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Colin Kaepernick is not only gracing the latest cover of Paper magazine but the quarterback is also lending his hand as the publication’s guest editor.

In the in-depth feature titled “Colin Kaepernick Wants You To Know Your Rights,” the football player and activist presents “his 10 pillars of protection for all Black people.”

In 1966, activists Bobby Seale and Huey P Newton created a guideline to black freedom, which was originally known as the Black Panther Party’s Ten-Point Platform and Program, and Kaepernick feels that not much has changed since Seale and Newton created the roadmap, over 50 years ago.

“That was over 50 years ago. And what has changed?” Colin Kaepernick asks. “Oscar Grant, Rekia Boyd, Michael Brown, Tamir Rice. What has changed? Laquan McDonald, Sandra Bland, Freddie Gray. The Panthers’ demands are still alive today because the police are still killing us today.”

Kaepernick, 31, feels that the movement centered around liberating black people needs to be diverse and inclusive.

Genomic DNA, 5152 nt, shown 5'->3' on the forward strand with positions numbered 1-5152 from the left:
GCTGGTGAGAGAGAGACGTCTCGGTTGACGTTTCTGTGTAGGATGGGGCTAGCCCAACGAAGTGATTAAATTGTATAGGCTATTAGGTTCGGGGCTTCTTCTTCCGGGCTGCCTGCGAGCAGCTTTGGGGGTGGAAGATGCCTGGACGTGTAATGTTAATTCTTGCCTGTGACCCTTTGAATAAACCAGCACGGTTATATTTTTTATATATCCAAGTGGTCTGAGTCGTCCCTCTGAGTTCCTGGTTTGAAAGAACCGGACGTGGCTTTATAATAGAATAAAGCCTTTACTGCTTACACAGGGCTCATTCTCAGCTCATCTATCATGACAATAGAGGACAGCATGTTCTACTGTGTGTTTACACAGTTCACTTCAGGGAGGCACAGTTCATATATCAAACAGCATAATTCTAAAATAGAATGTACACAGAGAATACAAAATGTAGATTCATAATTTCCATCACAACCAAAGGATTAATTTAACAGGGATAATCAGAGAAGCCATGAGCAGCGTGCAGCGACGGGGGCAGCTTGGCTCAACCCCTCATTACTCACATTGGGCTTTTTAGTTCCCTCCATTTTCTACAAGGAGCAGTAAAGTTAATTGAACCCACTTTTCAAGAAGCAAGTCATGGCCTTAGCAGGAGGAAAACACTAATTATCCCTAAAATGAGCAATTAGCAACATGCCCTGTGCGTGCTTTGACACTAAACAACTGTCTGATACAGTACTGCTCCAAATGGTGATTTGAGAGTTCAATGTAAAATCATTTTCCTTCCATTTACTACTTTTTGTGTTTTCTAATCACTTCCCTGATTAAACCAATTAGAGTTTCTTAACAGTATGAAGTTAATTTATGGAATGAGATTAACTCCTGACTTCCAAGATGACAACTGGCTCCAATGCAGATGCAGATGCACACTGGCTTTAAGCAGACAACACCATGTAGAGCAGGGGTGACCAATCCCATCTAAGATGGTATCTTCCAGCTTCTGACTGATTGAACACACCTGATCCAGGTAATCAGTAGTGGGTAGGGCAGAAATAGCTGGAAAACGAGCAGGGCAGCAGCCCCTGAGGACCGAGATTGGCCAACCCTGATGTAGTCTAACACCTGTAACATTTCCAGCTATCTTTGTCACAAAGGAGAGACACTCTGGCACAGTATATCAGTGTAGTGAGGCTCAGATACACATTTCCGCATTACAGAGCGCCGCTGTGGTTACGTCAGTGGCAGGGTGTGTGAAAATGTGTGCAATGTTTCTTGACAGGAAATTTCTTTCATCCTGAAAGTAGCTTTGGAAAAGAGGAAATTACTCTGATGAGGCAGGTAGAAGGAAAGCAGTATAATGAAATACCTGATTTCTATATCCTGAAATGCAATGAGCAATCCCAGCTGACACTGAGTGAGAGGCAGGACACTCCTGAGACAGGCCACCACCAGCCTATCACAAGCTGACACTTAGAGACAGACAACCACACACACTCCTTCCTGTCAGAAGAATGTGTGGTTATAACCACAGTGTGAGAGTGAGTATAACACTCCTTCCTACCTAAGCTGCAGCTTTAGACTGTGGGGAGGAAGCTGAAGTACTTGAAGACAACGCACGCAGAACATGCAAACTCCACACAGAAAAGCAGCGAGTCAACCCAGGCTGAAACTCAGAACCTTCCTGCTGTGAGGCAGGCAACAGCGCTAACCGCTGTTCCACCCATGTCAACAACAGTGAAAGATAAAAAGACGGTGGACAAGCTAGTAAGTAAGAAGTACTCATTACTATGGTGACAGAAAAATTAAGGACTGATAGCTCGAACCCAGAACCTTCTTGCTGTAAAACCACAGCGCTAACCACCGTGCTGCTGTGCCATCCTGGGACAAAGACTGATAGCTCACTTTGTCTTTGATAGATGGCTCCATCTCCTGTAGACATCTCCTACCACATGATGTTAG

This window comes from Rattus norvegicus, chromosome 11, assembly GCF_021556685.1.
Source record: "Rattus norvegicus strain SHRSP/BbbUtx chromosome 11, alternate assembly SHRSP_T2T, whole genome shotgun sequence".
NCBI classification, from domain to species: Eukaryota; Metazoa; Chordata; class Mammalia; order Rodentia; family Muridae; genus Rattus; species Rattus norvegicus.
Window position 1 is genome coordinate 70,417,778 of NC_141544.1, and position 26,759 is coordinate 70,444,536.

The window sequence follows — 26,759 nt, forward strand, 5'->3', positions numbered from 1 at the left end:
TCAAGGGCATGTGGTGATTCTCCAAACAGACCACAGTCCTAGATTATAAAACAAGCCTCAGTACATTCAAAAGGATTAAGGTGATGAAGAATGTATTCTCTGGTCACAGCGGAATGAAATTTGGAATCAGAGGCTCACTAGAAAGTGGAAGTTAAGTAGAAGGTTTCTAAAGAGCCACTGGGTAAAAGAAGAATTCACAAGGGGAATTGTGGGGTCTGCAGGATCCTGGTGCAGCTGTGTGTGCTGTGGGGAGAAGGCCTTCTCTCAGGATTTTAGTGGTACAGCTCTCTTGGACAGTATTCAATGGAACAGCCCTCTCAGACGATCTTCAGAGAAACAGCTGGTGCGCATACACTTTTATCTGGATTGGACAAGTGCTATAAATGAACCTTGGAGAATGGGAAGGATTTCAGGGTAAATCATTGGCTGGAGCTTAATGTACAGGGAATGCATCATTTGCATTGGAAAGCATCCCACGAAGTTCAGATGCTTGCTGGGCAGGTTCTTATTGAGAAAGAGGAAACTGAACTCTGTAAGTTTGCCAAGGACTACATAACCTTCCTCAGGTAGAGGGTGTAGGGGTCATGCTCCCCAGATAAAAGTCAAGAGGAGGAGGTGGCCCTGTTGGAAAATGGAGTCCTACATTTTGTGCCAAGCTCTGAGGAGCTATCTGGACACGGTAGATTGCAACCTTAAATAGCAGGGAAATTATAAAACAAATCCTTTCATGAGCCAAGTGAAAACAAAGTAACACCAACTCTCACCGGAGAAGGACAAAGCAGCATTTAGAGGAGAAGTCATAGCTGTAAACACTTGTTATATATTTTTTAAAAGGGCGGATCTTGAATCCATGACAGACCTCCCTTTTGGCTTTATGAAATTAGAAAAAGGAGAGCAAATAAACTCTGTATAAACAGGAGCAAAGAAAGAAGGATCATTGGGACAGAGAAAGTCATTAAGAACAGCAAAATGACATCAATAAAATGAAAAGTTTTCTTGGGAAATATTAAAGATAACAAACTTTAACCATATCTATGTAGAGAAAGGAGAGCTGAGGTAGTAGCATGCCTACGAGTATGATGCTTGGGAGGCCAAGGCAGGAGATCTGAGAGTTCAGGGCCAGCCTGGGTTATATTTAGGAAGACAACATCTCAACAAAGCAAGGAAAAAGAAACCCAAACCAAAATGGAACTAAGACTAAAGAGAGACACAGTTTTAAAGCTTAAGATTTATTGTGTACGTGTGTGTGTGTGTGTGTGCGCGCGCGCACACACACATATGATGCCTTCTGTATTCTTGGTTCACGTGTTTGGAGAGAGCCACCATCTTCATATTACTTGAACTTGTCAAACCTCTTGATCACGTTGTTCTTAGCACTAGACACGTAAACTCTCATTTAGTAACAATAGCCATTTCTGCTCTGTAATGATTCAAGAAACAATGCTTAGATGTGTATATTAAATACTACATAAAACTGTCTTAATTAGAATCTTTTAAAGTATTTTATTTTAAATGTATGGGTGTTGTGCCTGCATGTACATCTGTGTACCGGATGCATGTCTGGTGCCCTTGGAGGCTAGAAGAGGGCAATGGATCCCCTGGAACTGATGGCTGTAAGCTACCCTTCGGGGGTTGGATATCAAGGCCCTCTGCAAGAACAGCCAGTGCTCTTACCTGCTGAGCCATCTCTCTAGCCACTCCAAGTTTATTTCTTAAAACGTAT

“This movement needs all types of people. From athletes to healers to poets and artists to scholars and lawyers, we need everyone to contribute to the struggle,” Kaepernick said.

NEW YORK, NY – MARCH 07: Colin Kaepernick and Nessa Diab attend as O, The Oprah Magazine hosts special NYC screening of “A Wrinkle In Time” at Walter Reade Theater at Walter Reade Theater on March 7, 2018 in New York City. (Photo by Dimitrios Kambouris/Getty Images for Hearst)

Kaepernick has launched a camp titled Know Your Rights Camp (KYRC) alongside his partner, Nessa.

KYRC is a traveling youth-empowerment initiative featuring Kaepernick’s “10 pillars” that was inspired by the death of Mario Woods at the hands of five San Francisco police officers.

It’s designed to be a safe space for mainly black youth, ages 12-18, where they can gain legal knowledge regarding how to navigate the all-too-common violent encounters with law enforcement.

KYRC is also centered around the youngsters thriving in the areas of education, health, tech, finance, and self-empowerment.

The camp which was launched in 2016 has made its way to Harlem, New Orleans, Chicago, Miami, Amsterdam, and Baltimore, and has hosted over 450 youth.

Kaepernick and Nessa’s camp is free for all youngsters due to it being funded by Kaepernick himself and via small donations.



Glennisha Morgan is a Detroit-bred multimedia journalist and writer. She writes about intersectionality, hip-hop, pop culture, queer issues, race, feminism, and her truth. Follow her on Twitter @GlennishaMorgan.